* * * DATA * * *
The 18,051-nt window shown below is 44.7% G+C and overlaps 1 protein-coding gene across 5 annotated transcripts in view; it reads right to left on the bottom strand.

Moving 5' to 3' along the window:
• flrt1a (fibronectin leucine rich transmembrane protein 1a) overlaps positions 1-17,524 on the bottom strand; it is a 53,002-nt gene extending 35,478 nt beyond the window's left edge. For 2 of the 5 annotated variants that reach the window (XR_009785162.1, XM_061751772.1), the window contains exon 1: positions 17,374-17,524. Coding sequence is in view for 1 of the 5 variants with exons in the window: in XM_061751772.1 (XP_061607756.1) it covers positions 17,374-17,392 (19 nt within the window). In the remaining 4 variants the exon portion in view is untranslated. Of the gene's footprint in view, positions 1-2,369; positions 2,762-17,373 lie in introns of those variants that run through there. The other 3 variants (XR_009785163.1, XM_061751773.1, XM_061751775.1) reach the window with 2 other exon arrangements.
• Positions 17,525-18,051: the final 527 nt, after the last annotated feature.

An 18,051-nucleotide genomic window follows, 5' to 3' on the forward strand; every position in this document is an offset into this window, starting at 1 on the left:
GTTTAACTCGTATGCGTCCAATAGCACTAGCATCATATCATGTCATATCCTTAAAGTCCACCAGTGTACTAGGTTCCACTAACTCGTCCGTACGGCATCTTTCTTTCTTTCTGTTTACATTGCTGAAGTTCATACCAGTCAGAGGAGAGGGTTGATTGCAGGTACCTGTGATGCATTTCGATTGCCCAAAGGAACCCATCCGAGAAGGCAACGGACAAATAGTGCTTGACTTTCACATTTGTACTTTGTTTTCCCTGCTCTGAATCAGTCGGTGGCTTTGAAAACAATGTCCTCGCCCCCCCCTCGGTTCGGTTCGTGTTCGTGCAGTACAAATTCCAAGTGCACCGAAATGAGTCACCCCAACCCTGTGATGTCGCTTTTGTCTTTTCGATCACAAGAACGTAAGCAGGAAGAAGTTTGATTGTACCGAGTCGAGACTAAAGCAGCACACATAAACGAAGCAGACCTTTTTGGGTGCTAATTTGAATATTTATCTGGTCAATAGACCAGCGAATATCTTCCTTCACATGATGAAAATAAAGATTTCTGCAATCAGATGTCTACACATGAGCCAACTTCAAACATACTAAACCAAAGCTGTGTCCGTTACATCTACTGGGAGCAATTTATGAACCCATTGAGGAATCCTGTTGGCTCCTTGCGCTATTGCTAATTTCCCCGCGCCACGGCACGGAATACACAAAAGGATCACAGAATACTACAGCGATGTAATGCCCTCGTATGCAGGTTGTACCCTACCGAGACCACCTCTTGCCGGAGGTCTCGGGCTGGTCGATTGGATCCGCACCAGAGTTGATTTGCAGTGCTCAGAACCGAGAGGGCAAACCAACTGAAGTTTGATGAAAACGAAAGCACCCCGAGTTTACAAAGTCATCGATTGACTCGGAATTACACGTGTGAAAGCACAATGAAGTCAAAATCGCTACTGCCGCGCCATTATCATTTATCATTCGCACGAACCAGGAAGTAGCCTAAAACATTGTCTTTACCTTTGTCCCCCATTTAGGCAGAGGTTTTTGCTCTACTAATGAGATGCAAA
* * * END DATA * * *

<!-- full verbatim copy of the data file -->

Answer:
The 18,051-nt window shown below is 44.7% G+C and overlaps 1 protein-coding gene across 5 annotated transcripts in view; it reads right to left on the bottom strand.

Moving 5' to 3' along the window:
• flrt1a (fibronectin leucine rich transmembrane protein 1a) overlaps positions 1-17,524 on the bottom strand; it is a 53,002-nt gene extending 35,478 nt beyond the window's left edge. For 2 of the 5 annotated variants that reach the window (XR_009785162.1, XM_061751772.1), the window contains exon 1: positions 17,374-17,524. Coding sequence is in view for 1 of the 5 variants with exons in the window: in XM_061751772.1 (XP_061607756.1) it covers positions 17,374-17,392 (19 nt within the window). In the remaining 4 variants the exon portion in view is untranslated. Of the gene's footprint in view, positions 1-2,369; positions 2,762-17,373 lie in introns of those variants that run through there. The other 3 variants (XR_009785163.1, XM_061751773.1, XM_061751775.1) reach the window with 2 other exon arrangements.
• Positions 17,525-18,051: the final 527 nt, after the last annotated feature.

An 18,051-nucleotide genomic window follows, 5' to 3' on the forward strand; every position in this document is an offset into this window, starting at 1 on the left:
GTTTAACTCGTATGCGTCCAATAGCACTAGCATCATATCATGTCATATCCTTAAAGTCCACCAGTGTACTAGGTTCCACTAACTCGTCCGTACGGCATCTTTCTTTCTTTCTGTTTACATTGCTGAAGTTCATACCAGTCAGAGGAGAGGGTTGATTGCAGGTACCTGTGATGCATTTCGATTGCCCAAAGGAACCCATCCGAGAAGGCAACGGACAAATAGTGCTTGACTTTCACATTTGTACTTTGTTTTCCCTGCTCTGAATCAGTCGGTGGCTTTGAAAACAATGTCCTCGCCCCCCCCTCGGTTCGGTTCGTGTTCGTGCAGTACAAATTCCAAGTGCACCGAAATGAGTCACCCCAACCCTGTGATGTCGCTTTTGTCTTTTCGATCACAAGAACGTAAGCAGGAAGAAGTTTGATTGTACCGAGTCGAGACTAAAGCAGCACACATAAACGAAGCAGACCTTTTTGGGTGCTAATTTGAATATTTATCTGGTCAATAGACCAGCGAATATCTTCCTTCACATGATGAAAATAAAGATTTCTGCAATCAGATGTCTACACATGAGCCAACTTCAAACATACTAAACCAAAGCTGTGTCCGTTACATCTACTGGGAGCAATTTATGAACCCATTGAGGAATCCTGTTGGCTCCTTGCGCTATTGCTAATTTCCCCGCGCCACGGCACGGAATACACAAAAGGATCACAGAATACTACAGCGATGTAATGCCCTCGTATGCAGGTTGTACCCTACCGAGACCACCTCTTGCCGGAGGTCTCGGGCTGGTCGATTGGATCCGCACCAGAGTTGATTTGCAGTGCTCAGAACCGAGAGGGCAAACCAACTGAAGTTTGATGAAAACGAAAGCACCCCGAGTTTACAAAGTCATCGATTGACTCGGAATTACACGTGTGAAAGCACAATGAAGTCAAAATCGCTACTGCCGCGCCATTATCATTTATCATTCGCACGAACCAGGAAGTAGCCTAAAACATTGTCTTTACCTTTGTCCCCCATTTAGGCAGAGGTTTTTGCTCTACTAATGAGATGCAAA